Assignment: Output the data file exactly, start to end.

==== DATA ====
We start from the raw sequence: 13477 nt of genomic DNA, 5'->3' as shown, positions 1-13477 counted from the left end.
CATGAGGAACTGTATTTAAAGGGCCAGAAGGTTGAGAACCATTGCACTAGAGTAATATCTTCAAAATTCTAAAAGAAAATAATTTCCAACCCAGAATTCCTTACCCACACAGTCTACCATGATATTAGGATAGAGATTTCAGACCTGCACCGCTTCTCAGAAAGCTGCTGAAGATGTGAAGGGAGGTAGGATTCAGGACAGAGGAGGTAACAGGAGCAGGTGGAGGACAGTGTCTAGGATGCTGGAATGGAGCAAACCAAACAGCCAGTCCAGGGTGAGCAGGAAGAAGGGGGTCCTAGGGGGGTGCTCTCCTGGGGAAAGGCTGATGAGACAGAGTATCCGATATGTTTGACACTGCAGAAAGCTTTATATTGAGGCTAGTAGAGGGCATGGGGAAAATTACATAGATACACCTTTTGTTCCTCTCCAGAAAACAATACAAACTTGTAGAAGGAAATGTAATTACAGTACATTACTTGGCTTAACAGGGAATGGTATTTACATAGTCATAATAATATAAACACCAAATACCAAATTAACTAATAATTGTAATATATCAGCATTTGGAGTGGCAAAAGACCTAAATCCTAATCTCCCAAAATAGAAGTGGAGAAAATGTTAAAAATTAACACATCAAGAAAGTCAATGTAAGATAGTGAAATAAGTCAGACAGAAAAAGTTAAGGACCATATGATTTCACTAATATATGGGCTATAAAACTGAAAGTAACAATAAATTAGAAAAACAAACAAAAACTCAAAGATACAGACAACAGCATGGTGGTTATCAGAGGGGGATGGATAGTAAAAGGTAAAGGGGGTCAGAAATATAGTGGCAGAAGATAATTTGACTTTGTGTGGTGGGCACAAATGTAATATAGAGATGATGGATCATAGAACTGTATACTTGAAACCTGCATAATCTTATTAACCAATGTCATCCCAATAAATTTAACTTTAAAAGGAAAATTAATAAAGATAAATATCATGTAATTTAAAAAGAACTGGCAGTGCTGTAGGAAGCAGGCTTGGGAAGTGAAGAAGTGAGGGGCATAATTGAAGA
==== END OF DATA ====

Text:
We start from the raw sequence: 13477 nt of genomic DNA, 5'->3' as shown, positions 1-13477 counted from the left end.
CATGAGGAACTGTATTTAAAGGGCCAGAAGGTTGAGAACCATTGCACTAGAGTAATATCTTCAAAATTCTAAAAGAAAATAATTTCCAACCCAGAATTCCTTACCCACACAGTCTACCATGATATTAGGATAGAGATTTCAGACCTGCACCGCTTCTCAGAAAGCTGCTGAAGATGTGAAGGGAGGTAGGATTCAGGACAGAGGAGGTAACAGGAGCAGGTGGAGGACAGTGTCTAGGATGCTGGAATGGAGCAAACCAAACAGCCAGTCCAGGGTGAGCAGGAAGAAGGGGGTCCTAGGGGGGTGCTCTCCTGGGGAAAGGCTGATGAGACAGAGTATCCGATATGTTTGACACTGCAGAAAGCTTTATATTGAGGCTAGTAGAGGGCATGGGGAAAATTACATAGATACACCTTTTGTTCCTCTCCAGAAAACAATACAAACTTGTAGAAGGAAATGTAATTACAGTACATTACTTGGCTTAACAGGGAATGGTATTTACATAGTCATAATAATATAAACACCAAATACCAAATTAACTAATAATTGTAATATATCAGCATTTGGAGTGGCAAAAGACCTAAATCCTAATCTCCCAAAATAGAAGTGGAGAAAATGTTAAAAATTAACACATCAAGAAAGTCAATGTAAGATAGTGAAATAAGTCAGACAGAAAAAGTTAAGGACCATATGATTTCACTAATATATGGGCTATAAAACTGAAAGTAACAATAAATTAGAAAAACAAACAAAAACTCAAAGATACAGACAACAGCATGGTGGTTATCAGAGGGGGATGGATAGTAAAAGGTAAAGGGGGTCAGAAATATAGTGGCAGAAGATAATTTGACTTTGTGTGGTGGGCACAAATGTAATATAGAGATGATGGATCATAGAACTGTATACTTGAAACCTGCATAATCTTATTAACCAATGTCATCCCAATAAATTTAACTTTAAAAGGAAAATTAATAAAGATAAATATCATGTAATTTAAAAAGAACTGGCAGTGCTGTAGGAAGCAGGCTTGGGAAGTGAAGAAGTGAGGGGCATAATTGAAGA